Multiple Vulnerabilities in MDaemon + WorldClient

Application: WorldClient and MDaemon

Platform: Windows Clients.

Version: MDaemon/WorldClient - and probably earlier versions

Severity: Several Vulnerabilities - one of which gives system access.

[ ]

Vendor Status:
informed on 4th May 2002
ALT-N & EyeonSecurity worked together on a patch
which was released on 7th May 2002



(extracted from

WorldClient, integrated with MDaemon Pro 5.0, allows users access to
their e-mail accounts, folders, address books, and spell checkers with
any standard web browser. By using a web browser to access e-mail,
users can access their e-mail from anywhere on the Internet. Unlike
typical e-mail client applications, WorldClient does not require
reconfiguration to use, and does not leave any traces of messages on
the Internet terminal; an ideal feature for anyone that travels.
WorldClient also stores all of the messages on the MDaemon server, not
a third party server, a key for anyone that uses e-mail for sensitive
or confidential communications.

Multiple Problems

1. Default Username with default password.

MDaemon has a default user called MDaemon which is used by
the application itself. When trying to change any setting of
this user, and error pops up :
"The MDaemon account is built in system mail account. It is
critical for system purposes and should not be edited needlessly.
Attempting to use the MDaemon system account as if it were a
regular mail account can cause unpredictable results."

By decoding the password (as described in problem 2), it was easy to
discover that the password for this account is always MServer.

This account may then be used to further exploit other vulnerabilities
in this software - or simply as a free anonymous account by attackers,
spammers etc. Use your imagination :-)

2. Weak encryption for Password files.

The password is by default stored in a file called userlist.dat in the
MDaemon/App directory. The location of this file is usually

The password is encrypted using a weak encryption making it very easy
to decode. Each character is changed by a static offset and the final
result is base64 encoded.

3. Buffer Overflow in WorldClient

There is a BufferOverflow in WorldClient. When an attacker executes arbitrary
code using this vulnerability, such code is executed as SYSTEM on a Windows
2000 machine.

The overflow occurs when trying
to create a folder with a long name by using the Web interface (worldclient).
In my tests, the EIP is overwritten at 0x0123FFA8. The folder name has to be
about 1000 characters long to cause the overflow. It is important to note
that the client exploiting this issue has to be authenticated when sending
the exploit string. In my tests I made use of the MDaemon default account
and was able to execute arbitrary code on the target machine.

4. Deletion of any file on the same drive as WorldClient.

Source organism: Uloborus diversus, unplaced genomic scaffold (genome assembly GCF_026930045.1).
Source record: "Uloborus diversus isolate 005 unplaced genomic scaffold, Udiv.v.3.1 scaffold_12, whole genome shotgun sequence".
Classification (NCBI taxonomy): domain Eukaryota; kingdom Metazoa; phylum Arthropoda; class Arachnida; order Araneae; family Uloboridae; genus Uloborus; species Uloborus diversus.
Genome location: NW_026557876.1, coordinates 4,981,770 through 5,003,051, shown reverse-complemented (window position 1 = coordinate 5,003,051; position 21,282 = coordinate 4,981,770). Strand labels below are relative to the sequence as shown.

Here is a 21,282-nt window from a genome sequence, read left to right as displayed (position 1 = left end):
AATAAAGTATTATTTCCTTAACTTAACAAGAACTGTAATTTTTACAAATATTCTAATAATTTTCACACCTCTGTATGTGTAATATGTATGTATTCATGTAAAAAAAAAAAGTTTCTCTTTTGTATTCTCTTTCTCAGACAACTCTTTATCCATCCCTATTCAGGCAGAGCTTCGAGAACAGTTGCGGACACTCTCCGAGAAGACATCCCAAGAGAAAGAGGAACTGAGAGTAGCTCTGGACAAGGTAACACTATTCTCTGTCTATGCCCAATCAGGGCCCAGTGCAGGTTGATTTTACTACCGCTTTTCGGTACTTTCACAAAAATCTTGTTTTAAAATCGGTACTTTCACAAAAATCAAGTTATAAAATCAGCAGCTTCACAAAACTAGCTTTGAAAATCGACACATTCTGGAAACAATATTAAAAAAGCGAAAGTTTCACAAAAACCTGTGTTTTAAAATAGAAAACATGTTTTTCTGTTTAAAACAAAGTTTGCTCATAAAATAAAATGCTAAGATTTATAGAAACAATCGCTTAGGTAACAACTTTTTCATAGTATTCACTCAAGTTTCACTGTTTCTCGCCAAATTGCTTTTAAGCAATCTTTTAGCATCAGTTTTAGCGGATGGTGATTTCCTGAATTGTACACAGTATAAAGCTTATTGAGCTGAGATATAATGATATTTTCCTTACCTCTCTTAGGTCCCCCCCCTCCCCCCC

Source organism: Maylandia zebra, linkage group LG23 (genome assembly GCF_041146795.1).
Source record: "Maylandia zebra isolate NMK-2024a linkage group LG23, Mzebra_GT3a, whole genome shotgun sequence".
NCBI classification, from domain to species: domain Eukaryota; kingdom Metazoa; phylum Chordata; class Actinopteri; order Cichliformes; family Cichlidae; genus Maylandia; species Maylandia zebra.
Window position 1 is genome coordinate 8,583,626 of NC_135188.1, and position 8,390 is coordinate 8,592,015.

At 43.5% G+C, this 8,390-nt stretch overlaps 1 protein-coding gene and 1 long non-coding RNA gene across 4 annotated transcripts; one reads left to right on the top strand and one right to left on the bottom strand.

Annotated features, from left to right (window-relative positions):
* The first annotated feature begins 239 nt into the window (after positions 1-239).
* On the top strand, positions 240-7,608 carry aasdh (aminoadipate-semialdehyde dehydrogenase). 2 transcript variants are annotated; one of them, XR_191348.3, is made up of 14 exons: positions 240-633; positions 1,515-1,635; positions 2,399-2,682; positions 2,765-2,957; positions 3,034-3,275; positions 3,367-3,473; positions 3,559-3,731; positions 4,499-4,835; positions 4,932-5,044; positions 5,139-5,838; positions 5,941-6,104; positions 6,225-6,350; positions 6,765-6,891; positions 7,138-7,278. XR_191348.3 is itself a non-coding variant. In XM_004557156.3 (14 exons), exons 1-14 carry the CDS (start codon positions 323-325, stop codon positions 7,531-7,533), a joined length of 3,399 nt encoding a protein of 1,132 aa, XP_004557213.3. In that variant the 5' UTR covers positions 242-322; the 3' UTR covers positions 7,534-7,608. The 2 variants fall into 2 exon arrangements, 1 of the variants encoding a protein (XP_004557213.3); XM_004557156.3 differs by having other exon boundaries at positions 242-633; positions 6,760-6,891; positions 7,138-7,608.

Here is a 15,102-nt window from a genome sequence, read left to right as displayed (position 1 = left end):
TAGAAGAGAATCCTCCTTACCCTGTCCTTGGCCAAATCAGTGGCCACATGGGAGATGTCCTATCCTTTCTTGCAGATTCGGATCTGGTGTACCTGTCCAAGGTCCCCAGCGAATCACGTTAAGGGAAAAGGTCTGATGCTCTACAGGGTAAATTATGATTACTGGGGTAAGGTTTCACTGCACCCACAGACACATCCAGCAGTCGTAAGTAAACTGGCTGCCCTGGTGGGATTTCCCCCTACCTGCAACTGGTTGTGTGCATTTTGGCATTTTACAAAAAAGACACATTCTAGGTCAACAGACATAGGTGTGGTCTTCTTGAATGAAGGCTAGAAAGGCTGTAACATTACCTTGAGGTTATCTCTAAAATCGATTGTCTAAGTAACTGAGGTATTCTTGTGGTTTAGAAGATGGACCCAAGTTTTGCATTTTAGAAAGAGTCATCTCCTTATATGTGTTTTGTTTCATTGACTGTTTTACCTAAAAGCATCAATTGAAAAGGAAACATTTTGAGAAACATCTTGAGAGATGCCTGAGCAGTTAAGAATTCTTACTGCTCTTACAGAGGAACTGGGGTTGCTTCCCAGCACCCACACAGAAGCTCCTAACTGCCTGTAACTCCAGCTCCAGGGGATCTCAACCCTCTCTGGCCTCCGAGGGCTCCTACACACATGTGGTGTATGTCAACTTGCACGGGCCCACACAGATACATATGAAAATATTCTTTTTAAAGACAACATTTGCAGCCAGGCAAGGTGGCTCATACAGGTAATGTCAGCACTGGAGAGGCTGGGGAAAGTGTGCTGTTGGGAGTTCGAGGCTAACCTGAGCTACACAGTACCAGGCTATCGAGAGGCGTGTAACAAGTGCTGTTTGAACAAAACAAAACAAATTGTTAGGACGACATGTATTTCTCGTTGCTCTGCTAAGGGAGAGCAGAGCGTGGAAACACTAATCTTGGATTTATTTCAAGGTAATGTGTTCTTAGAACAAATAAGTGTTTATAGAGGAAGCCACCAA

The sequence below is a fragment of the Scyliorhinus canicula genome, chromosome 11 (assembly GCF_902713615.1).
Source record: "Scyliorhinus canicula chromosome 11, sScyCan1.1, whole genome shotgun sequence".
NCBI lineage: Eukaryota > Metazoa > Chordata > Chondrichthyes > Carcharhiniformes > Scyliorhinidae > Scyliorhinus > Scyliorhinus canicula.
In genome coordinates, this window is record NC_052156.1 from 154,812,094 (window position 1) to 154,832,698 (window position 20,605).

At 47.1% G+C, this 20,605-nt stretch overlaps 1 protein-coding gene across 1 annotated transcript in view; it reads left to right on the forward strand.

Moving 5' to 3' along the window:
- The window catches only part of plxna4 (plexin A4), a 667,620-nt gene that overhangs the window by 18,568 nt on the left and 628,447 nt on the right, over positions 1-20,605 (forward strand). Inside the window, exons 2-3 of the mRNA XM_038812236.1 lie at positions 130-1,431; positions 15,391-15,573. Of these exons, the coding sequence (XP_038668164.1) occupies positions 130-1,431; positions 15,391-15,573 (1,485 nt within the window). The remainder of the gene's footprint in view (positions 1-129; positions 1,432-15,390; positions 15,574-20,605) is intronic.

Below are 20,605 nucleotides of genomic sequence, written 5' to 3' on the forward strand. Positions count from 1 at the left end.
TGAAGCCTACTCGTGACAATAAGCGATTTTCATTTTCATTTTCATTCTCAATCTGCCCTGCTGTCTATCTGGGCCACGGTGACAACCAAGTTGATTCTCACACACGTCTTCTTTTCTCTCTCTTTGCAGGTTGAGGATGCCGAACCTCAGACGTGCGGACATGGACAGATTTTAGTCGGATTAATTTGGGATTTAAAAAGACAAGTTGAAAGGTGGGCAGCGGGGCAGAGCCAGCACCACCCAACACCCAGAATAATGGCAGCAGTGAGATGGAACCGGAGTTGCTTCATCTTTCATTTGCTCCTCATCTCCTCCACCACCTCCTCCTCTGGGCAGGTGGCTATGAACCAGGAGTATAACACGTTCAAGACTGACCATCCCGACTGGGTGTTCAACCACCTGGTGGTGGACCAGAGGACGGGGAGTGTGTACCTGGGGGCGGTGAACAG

When creating a new e-mail messege, users can attach files. The attached files
stored in the user's folder. While WorldClient checks for filenames which
possibly dangerous characters such as "../" when creating a new file, it does
put this check when deleting attached files. This means that any file on the
drive as MDaemon can be deleted, possibly leading to a Denial of Service.

Exploit Examples.

Buffer Overflow Example:

POST /WorldClient.cgi?Session=xxxx&View=Options-Folders&Reload=Yes HTTP/1.1
Accept: */*
Content-Type: application/x-www-form-urlencoded
User-Agent: Mozilla/4.0 (compatible; MSIE 6.0; Windows NT 5.0; Q312461)
Host: victim:3000
Content-Length: 1636
Connection: Keep-Alive
Cookie: User=MDaemon; Lang=en; Theme=Standard; Session=xxxxx


File Deletion Example:

POST /WorldClient.cgi?Session=xxxx&View=Compose-Attach HTTP/1.1
Accept: image/gif, image/x-xbitmap, image/jpeg, image/pjpeg, */*
Content-Type: multipart/form-data;
Accept-Encoding: gzip, deflate
User-Agent: Mozilla/4.0 (compatible; MSIE 6.0; Windows NT 5.0; Q312461)
Host: victim:3001
Content-Length: 407
Connection: Keep-Alive
Cache-Control: no-cache
Cookie: User=MDaemon; Lang=en; Theme=Standard; Session=xxxx

Content-Disposition: form-data; name="Attachment"; filename=""
Content-Type: application/octet-stream

Content-Disposition: form-data; name="Attachments"

Content-Disposition: form-data; name="Remove"



The issue has been fixed on May 7 2002
[The vendor has been quick to release a patch - congrats]
An update can be found at : - English - German

This fixes issues #1,#3 and #4.

To prevent users from decoding the userlist.dat file (issue #2) it was
recommended by the vendor that the correct NTFS permissions are in place.

Thanks ...

go to Arvel Hathcock of Alt-N Technologies Ltd - and his team, for the
good support and quick response (issues were fixed in 3 days). It's been
nice working with you guys.


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